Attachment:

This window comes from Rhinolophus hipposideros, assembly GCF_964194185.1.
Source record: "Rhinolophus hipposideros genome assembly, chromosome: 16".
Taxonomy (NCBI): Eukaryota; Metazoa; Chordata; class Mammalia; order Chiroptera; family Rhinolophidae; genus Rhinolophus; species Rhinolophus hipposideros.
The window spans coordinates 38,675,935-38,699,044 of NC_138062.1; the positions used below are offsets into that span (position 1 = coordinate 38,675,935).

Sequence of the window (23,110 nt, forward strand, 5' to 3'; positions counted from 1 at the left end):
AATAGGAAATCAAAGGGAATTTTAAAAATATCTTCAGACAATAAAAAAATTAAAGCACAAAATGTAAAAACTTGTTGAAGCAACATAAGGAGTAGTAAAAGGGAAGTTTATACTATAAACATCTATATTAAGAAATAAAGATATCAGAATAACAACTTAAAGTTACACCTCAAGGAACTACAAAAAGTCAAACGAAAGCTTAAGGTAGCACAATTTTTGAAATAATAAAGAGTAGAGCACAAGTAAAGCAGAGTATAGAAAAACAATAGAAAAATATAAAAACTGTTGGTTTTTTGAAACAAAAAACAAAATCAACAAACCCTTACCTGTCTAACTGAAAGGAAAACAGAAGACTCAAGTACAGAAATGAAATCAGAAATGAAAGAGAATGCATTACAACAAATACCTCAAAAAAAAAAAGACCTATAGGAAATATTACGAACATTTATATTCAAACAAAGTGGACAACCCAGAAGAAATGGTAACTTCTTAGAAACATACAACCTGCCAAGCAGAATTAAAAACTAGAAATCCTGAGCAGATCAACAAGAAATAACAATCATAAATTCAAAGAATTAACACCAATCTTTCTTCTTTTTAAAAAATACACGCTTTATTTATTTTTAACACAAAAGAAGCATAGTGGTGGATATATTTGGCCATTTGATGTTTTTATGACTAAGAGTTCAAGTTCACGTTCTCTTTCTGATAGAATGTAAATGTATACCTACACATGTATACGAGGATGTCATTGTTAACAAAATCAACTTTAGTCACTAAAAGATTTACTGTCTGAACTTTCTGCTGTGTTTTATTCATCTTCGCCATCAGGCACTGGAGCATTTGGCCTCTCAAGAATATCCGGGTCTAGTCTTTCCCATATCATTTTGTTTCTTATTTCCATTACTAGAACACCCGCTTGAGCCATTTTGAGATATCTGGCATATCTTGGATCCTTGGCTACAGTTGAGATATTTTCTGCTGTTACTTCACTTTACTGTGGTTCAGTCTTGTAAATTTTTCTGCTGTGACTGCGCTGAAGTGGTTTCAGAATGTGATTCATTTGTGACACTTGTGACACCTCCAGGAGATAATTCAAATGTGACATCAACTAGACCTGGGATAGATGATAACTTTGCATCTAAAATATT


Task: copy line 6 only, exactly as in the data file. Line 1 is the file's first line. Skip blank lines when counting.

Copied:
AATAGGAAATCAAAGGGAATTTTAAAAATATCTTCAGACAATAAAAAAATTAAAGCACAAAATGTAAAAACTTGTTGAAGCAACATAAGGAGTAGTAAAAGGGAAGTTTATACTATAAACATCTATATTAAGAAATAAAGATATCAGAATAACAACTTAAAGTTACACCTCAAGGAACTACAAAAAGTCAAACGAAAGCTTAAGGTAGCACAATTTTTGAAATAATAAAGAGTAGAGCACAAGTAAAGCAGAGTATAGAAAAACAATAGAAAAATATAAAAACTGTTGGTTTTTTGAAACAAAAAACAAAATCAACAAACCCTTACCTGTCTAACTGAAAGGAAAACAGAAGACTCAAGTACAGAAATGAAATCAGAAATGAAAGAGAATGCATTACAACAAATACCTCAAAAAAAAAAAGACCTATAGGAAATATTACGAACATTTATATTCAAACAAAGTGGACAACCCAGAAGAAATGGTAACTTCTTAGAAACATACAACCTGCCAAGCAGAATTAAAAACTAGAAATCCTGAGCAGATCAACAAGAAATAACAATCATAAATTCAAAGAATTAACACCAATCTTTCTTCTTTTTAAAAAATACACGCTTTATTTATTTTTAACACAAAAGAAGCATAGTGGTGGATATATTTGGCCATTTGATGTTTTTATGACTAAGAGTTCAAGTTCACGTTCTCTTTCTGATAGAATGTAAATGTATACCTACACATGTATACGAGGATGTCATTGTTAACAAAATCAACTTTAGTCACTAAAAGATTTACTGTCTGAACTTTCTGCTGTGTTTTATTCATCTTCGCCATCAGGCACTGGAGCATTTGGCCTCTCAAGAATATCCGGGTCTAGTCTTTCCCATATCATTTTGTTTCTTATTTCCATTACTAGAACACCCGCTTGAGCCATTTTGAGATATCTGGCATATCTTGGATCCTTGGCTACAGTTGAGATATTTTCTGCTGTTACTTCACTTTACTGTGGTTCAGTCTTGTAAATTTTTCTGCTGTGACTGCGCTGAAGTGGTTTCAGAATGTGATTCATTTGTGACACTTGTGACACCTCCAGGAGATAATTCAAATGTGACATCAACTAGACCTGGGATAGATGATAACTTTGCATCTAAAATATT